By contributing writer, Amy
I just love the start of a new school year. I always have.
(Shhh….don’t tell my children!)
When I was a kid, I appreciated the fresh opportunity to work hard, get good grades, and finally conquer my usual procrastination. Even if I didn’t always love school itself, I liked the new beginning. And, oh boy, I sure loved the new notebooks, new dividers, and new organizational systems.
Whether my kids are heading off to traditional school or are being homeschooled, I still enjoy the opportunities that comes with a new school year. This season marks a fresh start for everyone. It’s our chance to have a do-over and plan for success.
Of course, if you homeschool, it’s also a time for a whole lot of work. There is so much to buy, and plan, and do. And, since it feels like your child’s entire future rests on your shoulders, this time can be accompanied by more than a little bit of stress.
As parents, we want to do everything “just right” when it comes to our kids, especially when we’re responsible for their education. It’s enough to make you want to cry, or at least take a few deep breaths into a paper bag.
First, let me give you a word of encouragement: You do not hold your children’s future. God does.
I promise that you’ll make a few mistakes. But I also promise that both you and your children will survive. Do what you can to plan and prepare, and trust God’s grace to cover everything you lack.
Second, I’d like to offer some ideas for things to include in your new homeschool year to-do list. Each new year requires many of the same tasks. Hopefully, this list will help you feel prepared for those first few homeschool days, and beyond.
Beginning of the Homeschool Year Checklist:
Comply with state laws.
Every state has different homeschool laws, but most (if not all) require you to notify local authorities of your intent to homeschool, and some require you to keep specific types of records. If you have any questions, contact your state homeschool association or the Homeschool Legal Defense Association.
Write out an educational plan.
There are many different homeschooling philosophies. The book So You’re Thinking About Homeschooling gives a good overview of several homeschooling methods. Decide what philosophy is best for your family and what type of curriculum you want to use.
Sign up for classes or co-ops.
There may be homeschool groups in your area that offer classes, activities, and field trips. Sign up early so you can make your lesson plans and schedules around the commitments your child has outside your home.
Once you’ve figured out your homeschooling method and the curriculum you plan to use, it’s time to place some orders. Give yourself plenty of time to decide what to buy, check prices, and receive packages.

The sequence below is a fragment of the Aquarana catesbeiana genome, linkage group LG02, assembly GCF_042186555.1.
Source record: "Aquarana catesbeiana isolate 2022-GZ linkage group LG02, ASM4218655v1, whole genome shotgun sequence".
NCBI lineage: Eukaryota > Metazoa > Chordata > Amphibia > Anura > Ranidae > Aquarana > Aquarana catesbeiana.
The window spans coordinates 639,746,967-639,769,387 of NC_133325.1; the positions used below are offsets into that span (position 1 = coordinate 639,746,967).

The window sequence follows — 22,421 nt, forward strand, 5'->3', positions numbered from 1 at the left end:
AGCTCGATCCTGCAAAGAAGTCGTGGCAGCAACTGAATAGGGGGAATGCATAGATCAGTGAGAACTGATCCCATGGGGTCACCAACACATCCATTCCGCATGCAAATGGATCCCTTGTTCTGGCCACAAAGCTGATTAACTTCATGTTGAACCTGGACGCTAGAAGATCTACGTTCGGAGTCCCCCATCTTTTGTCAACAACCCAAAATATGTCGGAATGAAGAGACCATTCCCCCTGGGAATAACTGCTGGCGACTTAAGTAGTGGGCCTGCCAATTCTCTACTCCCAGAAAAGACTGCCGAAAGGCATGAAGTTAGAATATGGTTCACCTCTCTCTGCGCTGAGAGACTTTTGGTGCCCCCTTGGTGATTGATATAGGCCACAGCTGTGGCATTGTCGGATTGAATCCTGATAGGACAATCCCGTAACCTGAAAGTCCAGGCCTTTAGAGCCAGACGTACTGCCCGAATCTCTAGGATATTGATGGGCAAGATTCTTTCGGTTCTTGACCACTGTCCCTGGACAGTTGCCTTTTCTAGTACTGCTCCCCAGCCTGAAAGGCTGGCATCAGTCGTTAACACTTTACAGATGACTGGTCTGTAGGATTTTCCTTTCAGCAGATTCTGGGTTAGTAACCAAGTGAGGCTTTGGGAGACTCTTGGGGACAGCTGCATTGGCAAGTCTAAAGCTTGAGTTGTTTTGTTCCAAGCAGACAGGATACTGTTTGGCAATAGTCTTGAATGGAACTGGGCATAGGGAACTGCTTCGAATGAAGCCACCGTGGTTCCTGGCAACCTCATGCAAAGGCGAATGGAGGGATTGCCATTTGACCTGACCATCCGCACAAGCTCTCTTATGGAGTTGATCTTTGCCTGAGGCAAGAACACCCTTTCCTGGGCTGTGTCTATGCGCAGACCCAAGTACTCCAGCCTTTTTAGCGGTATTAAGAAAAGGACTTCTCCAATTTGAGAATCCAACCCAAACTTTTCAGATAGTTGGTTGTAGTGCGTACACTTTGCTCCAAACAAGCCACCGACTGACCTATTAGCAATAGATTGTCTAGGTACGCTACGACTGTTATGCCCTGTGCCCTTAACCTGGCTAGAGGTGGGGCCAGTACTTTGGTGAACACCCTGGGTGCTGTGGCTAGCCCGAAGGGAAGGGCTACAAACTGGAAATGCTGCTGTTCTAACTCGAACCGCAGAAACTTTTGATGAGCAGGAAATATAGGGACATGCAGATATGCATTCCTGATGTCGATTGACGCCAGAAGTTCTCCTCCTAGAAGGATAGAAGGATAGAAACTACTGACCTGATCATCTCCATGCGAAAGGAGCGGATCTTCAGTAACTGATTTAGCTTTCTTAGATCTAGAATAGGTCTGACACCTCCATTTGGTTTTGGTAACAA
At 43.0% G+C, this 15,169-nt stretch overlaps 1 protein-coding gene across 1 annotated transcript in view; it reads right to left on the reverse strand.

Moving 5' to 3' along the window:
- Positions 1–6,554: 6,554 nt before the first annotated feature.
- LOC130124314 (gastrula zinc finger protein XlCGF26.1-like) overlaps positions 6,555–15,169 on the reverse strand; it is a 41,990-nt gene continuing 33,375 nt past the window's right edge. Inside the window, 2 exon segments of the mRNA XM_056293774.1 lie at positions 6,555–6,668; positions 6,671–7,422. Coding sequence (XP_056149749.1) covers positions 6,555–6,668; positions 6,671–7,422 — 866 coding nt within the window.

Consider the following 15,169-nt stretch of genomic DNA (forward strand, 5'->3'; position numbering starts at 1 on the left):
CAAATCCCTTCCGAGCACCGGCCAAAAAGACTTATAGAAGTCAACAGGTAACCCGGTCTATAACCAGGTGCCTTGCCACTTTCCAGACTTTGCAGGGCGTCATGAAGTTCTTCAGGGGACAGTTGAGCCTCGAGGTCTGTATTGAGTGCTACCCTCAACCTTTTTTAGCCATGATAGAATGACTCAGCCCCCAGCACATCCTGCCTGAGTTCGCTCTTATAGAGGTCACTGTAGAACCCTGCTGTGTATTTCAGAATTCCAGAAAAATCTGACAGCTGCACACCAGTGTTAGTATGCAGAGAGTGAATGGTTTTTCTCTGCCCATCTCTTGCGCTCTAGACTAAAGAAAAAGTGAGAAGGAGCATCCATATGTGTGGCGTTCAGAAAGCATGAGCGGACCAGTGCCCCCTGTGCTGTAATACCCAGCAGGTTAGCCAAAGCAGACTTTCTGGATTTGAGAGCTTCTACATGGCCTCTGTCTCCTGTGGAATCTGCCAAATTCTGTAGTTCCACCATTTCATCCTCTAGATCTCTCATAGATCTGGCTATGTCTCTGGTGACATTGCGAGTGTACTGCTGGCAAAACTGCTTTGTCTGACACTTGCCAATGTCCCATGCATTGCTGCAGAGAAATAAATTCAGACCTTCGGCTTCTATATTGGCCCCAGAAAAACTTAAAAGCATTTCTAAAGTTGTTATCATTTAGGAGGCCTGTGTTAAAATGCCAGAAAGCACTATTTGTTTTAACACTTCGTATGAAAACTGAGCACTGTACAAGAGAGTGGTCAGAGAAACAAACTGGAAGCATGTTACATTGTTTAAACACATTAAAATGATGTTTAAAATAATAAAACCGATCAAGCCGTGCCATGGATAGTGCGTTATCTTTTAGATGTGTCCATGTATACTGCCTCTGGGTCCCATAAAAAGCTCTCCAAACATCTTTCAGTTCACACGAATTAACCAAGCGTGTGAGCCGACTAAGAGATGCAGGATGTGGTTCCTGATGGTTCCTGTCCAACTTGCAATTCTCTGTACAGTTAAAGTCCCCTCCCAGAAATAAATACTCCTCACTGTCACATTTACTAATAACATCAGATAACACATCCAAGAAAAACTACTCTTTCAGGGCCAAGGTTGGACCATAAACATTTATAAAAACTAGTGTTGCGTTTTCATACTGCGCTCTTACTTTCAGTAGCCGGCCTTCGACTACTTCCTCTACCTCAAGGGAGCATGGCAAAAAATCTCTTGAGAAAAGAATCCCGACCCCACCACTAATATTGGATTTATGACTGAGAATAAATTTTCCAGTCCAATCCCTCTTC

Make a long-term lesson plan.
Plan your lessons for each subject for one month, one quarter, or one year, whichever works best for you. This will help keep you on track as the year moves along.
Prepare for the first two weeks’ lesson plans.
Once you have your long-term plan, prepare for the first couple of weeks. Make copies, order reading books, pick up project supplies. Everything will go much smoother if you’re prepared ahead of time.
Check out library books.
Some libraries offer a special educator’s card to homeschoolers that allows them to keep materials longer and without fines. Your library also may let you reserve books, and some will even order items they don’t already own. Check out or reserve the books you’ll need for the first couple weeks of school.
Make a weekly schedule.
Looking at your lesson plan and your list of classes or activities, make a plan for the week. Decide which days you’ll do any subjects you only need to cover a couple times a week, and schedule your busiest work days around your outside obligations.
Make a daily schedule.
Jot down approximately how much time you’ll spend on each of your subjects, and figure out how to fit it all into the day. This is especially helpful when homeschooling more than one child. For example, you can plan for Child #1 to work independently on his math worksheet during the time you teach Child #2 her reading lesson.
Set up files, notebooks, and charts.
Some states require that you keep detailed records and portfolios. But even if your state is relaxed in its requirements, you still may want to make charts for grades, pages for reading lists, and notebooks for filing completed work, just to name a few.
Buy school supplies.
The beginning of the school year is the cheapest time to grab basic school supplies, so get everything you think you may need. I always liked to surprise my kids on the first day of school with special folders, notebooks, or art supplies.
Organize your work area.
Think about how you’ll use your home for school, and organize your supplies near your work areas. Have all your books and supplies stored in a way that makes them easy to access and easy to put away.
Make a menu for the first two weeks.
The first days of school will be busy as everyone settles into the new routine. Make a menu plan now so you aren’t faced with the “what’s for dinner” question at the end of a long school day. Even better, make up some freezer meals so you don’t have to do much cooking after teaching all day.
FREE Printable New Homeschool Year Checklist
How about a FREE printable checklist to help you keep track of all the things that need your attention? Print it out, add your own tasks, and check off each item as you complete it!
What things are on YOUR new school year to-do list?
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